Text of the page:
Beijing — Scientists say a giant fish species that managed to survive at least 150 million years has been completely wiped out by human activity. Research published in the Science of The Total Environment this week says the giant Chinese paddlefish, also known as the Chinese swordfish, is officially extinct.
The monster fish, one of the largest freshwater species in the world with lengths up to 23 feet, was once common in China's Yangtze River. Due to its speed it was commonly referred to in China as the "water tiger."
Study leader Qiwei Wei of the Chinese Academy of Fishery Sciences called it "a reprehensible and an irreparable loss."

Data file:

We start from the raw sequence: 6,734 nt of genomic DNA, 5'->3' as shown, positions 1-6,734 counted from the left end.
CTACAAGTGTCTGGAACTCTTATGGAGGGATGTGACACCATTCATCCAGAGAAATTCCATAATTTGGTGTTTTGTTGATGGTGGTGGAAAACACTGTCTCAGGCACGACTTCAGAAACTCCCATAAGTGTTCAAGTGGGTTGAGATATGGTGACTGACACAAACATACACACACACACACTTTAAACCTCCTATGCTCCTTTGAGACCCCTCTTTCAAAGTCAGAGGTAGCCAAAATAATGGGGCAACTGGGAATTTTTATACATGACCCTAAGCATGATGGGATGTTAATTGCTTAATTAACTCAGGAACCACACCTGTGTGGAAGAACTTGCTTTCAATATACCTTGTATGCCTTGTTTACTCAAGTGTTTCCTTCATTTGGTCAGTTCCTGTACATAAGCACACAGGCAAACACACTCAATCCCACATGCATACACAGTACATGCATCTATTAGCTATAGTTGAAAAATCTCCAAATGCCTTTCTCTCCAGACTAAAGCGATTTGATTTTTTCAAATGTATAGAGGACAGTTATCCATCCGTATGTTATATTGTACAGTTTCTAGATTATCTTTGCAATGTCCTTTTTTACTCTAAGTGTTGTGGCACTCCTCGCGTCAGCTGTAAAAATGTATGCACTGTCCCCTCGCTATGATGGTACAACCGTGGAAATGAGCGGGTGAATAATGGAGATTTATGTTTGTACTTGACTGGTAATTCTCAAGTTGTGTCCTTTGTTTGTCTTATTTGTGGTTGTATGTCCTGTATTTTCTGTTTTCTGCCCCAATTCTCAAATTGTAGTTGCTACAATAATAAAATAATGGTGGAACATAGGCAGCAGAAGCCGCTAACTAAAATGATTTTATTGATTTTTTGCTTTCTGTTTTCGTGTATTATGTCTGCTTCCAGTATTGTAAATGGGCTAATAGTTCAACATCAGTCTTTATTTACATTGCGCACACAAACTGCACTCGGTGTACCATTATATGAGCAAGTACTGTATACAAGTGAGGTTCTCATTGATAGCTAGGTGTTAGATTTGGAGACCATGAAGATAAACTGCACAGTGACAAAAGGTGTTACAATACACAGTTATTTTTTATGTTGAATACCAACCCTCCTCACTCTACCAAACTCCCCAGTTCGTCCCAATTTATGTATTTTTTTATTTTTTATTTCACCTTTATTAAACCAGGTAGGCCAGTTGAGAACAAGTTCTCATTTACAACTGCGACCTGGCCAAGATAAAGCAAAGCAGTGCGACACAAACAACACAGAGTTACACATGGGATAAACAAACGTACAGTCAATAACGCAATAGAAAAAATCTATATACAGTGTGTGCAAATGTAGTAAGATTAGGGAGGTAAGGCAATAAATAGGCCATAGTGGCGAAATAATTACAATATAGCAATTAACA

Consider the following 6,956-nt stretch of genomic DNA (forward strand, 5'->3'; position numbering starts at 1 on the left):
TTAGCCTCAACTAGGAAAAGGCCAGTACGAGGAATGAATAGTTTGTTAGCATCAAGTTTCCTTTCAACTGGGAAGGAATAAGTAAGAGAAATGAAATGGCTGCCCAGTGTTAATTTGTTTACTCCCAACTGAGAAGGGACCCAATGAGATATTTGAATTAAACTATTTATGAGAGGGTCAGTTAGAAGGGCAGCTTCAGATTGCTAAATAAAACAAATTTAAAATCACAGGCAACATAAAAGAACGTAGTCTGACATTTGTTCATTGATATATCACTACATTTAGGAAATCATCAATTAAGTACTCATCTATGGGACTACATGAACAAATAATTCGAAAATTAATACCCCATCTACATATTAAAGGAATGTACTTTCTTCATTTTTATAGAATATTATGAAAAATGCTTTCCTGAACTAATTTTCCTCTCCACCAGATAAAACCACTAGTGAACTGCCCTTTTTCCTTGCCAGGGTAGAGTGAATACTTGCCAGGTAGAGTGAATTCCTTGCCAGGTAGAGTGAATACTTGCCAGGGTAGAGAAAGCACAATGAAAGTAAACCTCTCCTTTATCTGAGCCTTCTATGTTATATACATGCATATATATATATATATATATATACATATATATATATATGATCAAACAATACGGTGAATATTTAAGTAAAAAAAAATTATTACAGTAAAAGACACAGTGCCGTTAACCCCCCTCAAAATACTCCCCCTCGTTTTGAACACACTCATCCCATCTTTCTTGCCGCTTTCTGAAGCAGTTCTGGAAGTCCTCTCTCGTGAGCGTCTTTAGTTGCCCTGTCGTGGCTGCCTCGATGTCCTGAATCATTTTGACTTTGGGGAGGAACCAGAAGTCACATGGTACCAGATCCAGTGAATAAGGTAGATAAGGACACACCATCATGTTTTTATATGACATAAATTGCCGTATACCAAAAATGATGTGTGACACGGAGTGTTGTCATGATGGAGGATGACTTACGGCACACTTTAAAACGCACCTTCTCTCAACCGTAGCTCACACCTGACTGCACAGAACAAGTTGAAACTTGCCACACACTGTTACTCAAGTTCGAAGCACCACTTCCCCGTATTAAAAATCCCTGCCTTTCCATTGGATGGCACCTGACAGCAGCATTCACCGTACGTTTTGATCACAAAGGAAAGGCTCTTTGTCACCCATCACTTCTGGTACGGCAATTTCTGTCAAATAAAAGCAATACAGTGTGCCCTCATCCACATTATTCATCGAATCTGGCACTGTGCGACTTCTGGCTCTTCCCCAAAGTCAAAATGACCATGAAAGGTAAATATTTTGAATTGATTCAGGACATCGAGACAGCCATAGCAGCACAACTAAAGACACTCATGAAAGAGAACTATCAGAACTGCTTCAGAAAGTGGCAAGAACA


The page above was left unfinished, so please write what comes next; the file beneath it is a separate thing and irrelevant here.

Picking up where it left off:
Zeb Hogan, a fish expert at the University of Nevada, Reno, told National Geographic that it was "very sad" to see the "definitive loss of a very unique and extraordinary animal, with no hope of recovery."
According to the researchers, no giant paddlefish have been sighted in the Yangtze since 2003, and there are none in captivity. They estimate that the last of the fish likely died between 2005 and 2010.
The species had been deemed "functionally extinct," or unable to reproduce enough to maintain itself, since 1993.
The main causes of the ancient species' demise have been listed as over-fishing and the construction of a major dam in 1981 that split the Yangtze, and the Chinese paddlefish population along with it, in two.
The 3,900 mile Yangtze River ecosystem has seen half of the 175 species unique to its waters go extinct, according to Chinese media.
Two other species native to the river have also been declared functionally extinct: the reeves shad and the Yangtze dolphin.
Last week China announced a 10-year fishing ban on some areas of the Yangtze in a bid to protect its beleaguered biodiversity.